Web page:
The initial description of cell death triggered by hyperstimulation of macropinocytosis emerged from attempts to characterize an unusual phenotype observed in human glioblastoma cells following ectopic expression of the constitutively active oncoprotein, H-Ras(G12V). Instead of a growth stimulatory effect, Chi et al. (1999) found that Ras expression induced the accumulation of multiple large phase-lucent cytoplasmic vacuoles, followed by caspase-independent cell death. Although this was inferred to be a form of autophagic cell death, the vacuoles did not exhibit the expected double-membrane morphology with degradative contents expected for autophagosomes. In a subsequent study, we established that the Ras-induced vacuoles were in fact derived from macropinosomes, based on electron microscopy demonstrating their origination from plasma membrane projections (Overmeyer et al., 2008). Consistent with the known role of Ras in macropinosome biogenesis (Bar-Sagi and Feramisco, 1986; Li et al., 1997; Porat-Shliom et al., 2008), immuofluorescence studies revealed that epitope-tagged H-Ras(G12V) was localized to the membranes of the vacuoles (Overmeyer et al., 2008). Studies with fluorescent fluid-phase tracers suggested that, unlike normal macropinosomes, the Ras-induced vacuoles did not regurgitate their contents by recycling back to the cell surface. Although the vacuoles acquired some characteristics of late endosomes (LAMP1, Rab7), they did not appear to merge with vesicular compartments labeled with acidotrophic dyes (LysoTracker®) or a cathepsin B substrate (Magic Red RR™) (Overmeyer et al., 2008). These findings supported a model wherein constitutive Ras activation caused extreme endosomal vacuolization not just because of an increase in macropinocytotic activity, but because normal pathways for recycling and eventual lysosomal fusion of macropinosome-derived endosomal vesicles were impaired.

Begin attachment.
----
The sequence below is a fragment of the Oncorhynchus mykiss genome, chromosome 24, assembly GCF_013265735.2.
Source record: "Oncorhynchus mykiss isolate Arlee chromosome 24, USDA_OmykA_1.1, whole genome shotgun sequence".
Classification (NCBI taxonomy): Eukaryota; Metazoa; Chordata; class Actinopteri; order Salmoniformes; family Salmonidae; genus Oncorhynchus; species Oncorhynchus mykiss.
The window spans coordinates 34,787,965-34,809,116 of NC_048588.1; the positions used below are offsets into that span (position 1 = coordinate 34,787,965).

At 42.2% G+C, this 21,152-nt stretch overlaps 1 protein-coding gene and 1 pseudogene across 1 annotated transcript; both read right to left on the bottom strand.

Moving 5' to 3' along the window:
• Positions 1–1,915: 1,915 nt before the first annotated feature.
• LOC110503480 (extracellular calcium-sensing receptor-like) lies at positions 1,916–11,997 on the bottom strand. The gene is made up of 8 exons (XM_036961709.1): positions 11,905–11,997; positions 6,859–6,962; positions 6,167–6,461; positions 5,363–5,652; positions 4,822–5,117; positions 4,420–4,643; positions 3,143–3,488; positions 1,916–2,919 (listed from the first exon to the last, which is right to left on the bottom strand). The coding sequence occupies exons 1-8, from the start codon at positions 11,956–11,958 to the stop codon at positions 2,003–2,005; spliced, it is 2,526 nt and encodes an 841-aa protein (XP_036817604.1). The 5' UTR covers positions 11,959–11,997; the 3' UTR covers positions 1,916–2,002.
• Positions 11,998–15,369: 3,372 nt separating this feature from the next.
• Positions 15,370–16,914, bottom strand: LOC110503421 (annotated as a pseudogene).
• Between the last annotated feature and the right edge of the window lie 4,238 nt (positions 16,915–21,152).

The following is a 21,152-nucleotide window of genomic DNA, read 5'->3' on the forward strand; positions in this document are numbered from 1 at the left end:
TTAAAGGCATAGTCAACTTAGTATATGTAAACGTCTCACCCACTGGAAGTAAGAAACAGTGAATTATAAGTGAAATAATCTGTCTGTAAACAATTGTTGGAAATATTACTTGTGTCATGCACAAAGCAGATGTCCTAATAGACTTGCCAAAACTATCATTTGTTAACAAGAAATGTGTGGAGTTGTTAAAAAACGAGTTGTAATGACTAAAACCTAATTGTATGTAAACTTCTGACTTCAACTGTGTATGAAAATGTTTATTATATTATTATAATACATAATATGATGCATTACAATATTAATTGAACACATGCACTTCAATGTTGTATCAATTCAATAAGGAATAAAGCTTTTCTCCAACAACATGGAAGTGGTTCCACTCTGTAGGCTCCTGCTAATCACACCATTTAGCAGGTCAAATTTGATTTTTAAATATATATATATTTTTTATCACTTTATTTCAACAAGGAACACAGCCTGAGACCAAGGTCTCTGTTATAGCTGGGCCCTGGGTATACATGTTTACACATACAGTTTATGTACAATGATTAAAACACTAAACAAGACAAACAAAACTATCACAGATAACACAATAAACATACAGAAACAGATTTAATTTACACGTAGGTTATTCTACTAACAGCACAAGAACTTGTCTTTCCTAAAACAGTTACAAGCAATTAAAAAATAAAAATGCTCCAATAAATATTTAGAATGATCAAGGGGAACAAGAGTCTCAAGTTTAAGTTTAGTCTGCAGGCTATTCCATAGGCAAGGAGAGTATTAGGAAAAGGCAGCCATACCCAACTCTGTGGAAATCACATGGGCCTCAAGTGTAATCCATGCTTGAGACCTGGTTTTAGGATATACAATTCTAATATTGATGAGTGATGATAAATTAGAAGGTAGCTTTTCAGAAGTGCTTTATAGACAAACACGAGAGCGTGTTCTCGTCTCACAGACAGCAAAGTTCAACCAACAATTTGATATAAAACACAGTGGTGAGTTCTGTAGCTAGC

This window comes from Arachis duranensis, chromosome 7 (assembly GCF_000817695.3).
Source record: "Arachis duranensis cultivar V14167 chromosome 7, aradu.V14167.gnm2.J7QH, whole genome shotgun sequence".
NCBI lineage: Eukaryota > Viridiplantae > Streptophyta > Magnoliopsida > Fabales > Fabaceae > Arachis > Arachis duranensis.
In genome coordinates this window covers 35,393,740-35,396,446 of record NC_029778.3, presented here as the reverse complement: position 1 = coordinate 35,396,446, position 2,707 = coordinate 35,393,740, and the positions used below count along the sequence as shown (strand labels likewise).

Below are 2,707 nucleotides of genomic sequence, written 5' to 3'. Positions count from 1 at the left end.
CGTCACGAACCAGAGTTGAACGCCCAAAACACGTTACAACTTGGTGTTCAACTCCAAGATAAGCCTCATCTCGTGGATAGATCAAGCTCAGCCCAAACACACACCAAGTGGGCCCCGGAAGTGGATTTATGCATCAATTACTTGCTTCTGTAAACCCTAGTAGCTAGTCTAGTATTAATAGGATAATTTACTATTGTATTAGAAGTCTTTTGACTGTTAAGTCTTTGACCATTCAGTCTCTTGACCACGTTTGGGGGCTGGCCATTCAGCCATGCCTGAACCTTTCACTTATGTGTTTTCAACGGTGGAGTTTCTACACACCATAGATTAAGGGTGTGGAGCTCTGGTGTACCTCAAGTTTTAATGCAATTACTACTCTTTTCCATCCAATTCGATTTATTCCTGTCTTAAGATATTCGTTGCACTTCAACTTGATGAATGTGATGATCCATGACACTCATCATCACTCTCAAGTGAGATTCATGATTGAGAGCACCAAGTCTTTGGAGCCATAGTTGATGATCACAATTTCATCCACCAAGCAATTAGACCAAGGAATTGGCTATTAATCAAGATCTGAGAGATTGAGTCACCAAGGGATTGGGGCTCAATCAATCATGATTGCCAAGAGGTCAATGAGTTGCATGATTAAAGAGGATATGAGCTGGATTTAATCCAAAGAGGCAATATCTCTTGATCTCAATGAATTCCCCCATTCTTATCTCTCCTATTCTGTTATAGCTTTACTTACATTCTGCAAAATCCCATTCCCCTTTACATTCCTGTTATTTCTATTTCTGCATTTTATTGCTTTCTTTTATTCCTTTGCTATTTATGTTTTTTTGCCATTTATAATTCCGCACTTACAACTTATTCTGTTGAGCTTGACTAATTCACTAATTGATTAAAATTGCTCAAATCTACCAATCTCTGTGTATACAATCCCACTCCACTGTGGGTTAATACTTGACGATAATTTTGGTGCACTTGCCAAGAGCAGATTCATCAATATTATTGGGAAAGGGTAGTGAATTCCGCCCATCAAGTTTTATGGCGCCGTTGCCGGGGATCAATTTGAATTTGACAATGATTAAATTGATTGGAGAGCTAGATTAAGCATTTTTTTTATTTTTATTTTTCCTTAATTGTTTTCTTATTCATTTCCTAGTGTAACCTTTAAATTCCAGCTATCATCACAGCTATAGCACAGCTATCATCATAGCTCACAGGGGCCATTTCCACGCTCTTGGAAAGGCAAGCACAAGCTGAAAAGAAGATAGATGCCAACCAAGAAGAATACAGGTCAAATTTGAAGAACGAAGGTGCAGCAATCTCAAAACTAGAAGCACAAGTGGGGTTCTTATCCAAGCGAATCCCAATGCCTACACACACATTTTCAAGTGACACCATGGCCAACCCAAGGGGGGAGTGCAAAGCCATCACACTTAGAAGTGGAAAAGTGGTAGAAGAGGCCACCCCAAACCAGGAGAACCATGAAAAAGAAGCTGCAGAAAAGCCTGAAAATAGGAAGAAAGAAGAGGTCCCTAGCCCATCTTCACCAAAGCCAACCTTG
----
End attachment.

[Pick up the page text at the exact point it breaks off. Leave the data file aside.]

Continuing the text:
Glioblastoma cells expressing Ras(G12V) lost viability over a period of 4–6 days (Overmeyer et al., 2008). The morphological features of the dying cells were distinct from cells undergoing apoptosis. In particular, the cytoplasmic space was almost entirely occupied by massive clear vacuoles, but the nuclei did not undergo chromatin condensation or fragmentation typically associated with apoptosis (Figure 1). As vacuolization became more extreme, the vacuolated cells exhibited signs of membrane disruption reminiscent of necrosis. Although autophagosomes accumulated in cells expressing activated Ras, these structures were distinct from the macropinosome-derived vacuoles (Overmeyer et al., 2008). Others have shown that Ras-induced autophagy can contribute to non-apoptotic death in some cell types (Elgendy et al., 2011; Wang et al., 2014), but we found that suppressing the expression of autophagy proteins (e.g., Beclin-1) did not prevent Ras-induced vacuolization or cell death in glioblastoma cells (Overmeyer et al., 2008). The foregoing observations, combined with the inability of a broad-spectrum caspase inhibitor (zVAD-fmk) and the necroptosis inhibitor (necrostatin) to protect glioblastoma cells from Ras-induced cell death, prompted us to propose that the degenerative changes associated with dysregulation of macropinocytosis could represent a novel type of necrotic cell death (Overmeyer et al., 2008). Because of the connection to macropinocytosis (often referred to as cell drinking), we coined the term “methuosis” (from the Greek word methuo, which means to drink to intoxication) to describe this form of cell death.